He rests his case on the Constitution of the Second Vatican Ecumenical Council, Sacrosanctum Concilium, by insisting that in this constitution the Council fathers did not authorize what Pope Paul VI did. Rather, Gamber insists, what was called for by the Council fathers in Article 50 of Sacrosanctum Concilium was "a revision of the traditional Ordo Missae". What Gamber questions most of all, is whether what Pope Paul VI did was pastorally necessary or in any way prudent. Gamber, conceding that what is done cannot be completely undone, concludes that the ritus modernus should exist in the Latin Church along with the ancient ritus Romanus. The ritus modernus, according to this proposal, should exist only on an ad experimentum basis in order to see if, over time, it "is here to stay". It is difficult to see how this could be carried out without creating problems greater than those Gamber seeks to rectify. These problems that Gamber, as a liturgical scholar and not a canonist, theologian, let alone a bishop, ignores arise from the ecclesiological implications, theological, juridical and pastoral, of such a co-existence. This is no small problem as the concerns recently raised by the French bishops to the possibility of a universal indult shows.

The third change, which would be far more difficult, if not downright impossible, to accomplish given the money and effort spent on changing churches to accomodate the novus ordo of 1969, which turned the priest to face the congregation, is turning the priest back away from the congregation. Such a change would also lead to a lot of resistance and reignite divisions among Roman Catholics. Nonetheless, if Gamber's book offers a roadmap of what Pope Benedict XVI hopes to accomplish in his reform of the reform, which is my thesis, this uncalled for and destructive innovation is so grave, that turning the priest back around would also apply to the ritus modernus. The Holy Father, prior to becoming pope, wrote about the necessity of doing this in several of his published works. There continue to be a stream of books by young scholars advocating a return to the tradition on this matter. Gamber is most persuasive in his arguments against the priest saying mass versus, that is, facing, the people. Gamber makes a persuasive case against this innovation and shows that there seems to be no liturgical historical precedent and no theological or pastoral justification for such a radical departure from the traditon. "Concerning the fashionable altar 'facing the people,'" writes Benedictine abbot, F. Gerard Calvet, in his "Preface to the English Edition", "let us emphasize with Cardinal Ratzinger the serious theological mistake it communicates". He then quotes Ratzinger from his introduction to the French edition of Gamber's book: "We risk seeing the assembly turning itself into a closed circle, in the name of community life. Liturgical education will have to work most vigorously against the concept of autonomous, self-sufficient assembly. The assembly does not converse with itself, but sets out unanimously towards the coming Lord."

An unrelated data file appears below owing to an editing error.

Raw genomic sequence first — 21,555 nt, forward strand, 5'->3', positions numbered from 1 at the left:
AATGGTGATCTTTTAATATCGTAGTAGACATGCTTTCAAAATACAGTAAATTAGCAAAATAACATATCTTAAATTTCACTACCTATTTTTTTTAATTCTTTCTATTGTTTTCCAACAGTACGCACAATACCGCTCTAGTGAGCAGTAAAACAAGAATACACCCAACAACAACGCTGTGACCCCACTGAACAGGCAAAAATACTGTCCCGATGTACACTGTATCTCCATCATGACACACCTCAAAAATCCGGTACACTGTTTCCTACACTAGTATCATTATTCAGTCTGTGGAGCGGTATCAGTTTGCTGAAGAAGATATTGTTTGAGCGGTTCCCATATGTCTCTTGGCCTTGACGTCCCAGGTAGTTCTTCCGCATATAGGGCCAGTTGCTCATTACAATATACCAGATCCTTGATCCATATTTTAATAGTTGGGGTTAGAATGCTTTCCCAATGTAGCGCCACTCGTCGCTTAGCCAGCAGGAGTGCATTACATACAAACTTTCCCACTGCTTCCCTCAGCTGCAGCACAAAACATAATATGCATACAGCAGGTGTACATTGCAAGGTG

Of course, there are good arguments to be made for the other side of the issue, but a debate is not what I am conducting, as I am simply not qualified. What this post constitutes is my take on what we can expect during this pontificate as pertains to what number 10 of Sacrosanctum Concilium tells us "is the summit toward which the activity of the Church is directed; at the same time it is the font from which all her power flows. For the aim and object of apostolic works is that all who are made sons of God by faith and baptism should come together to praise God in the midst of His Church, to take part in the sacrifice, and to eat the Lord's supper"- the holy sacrifice of the Mass.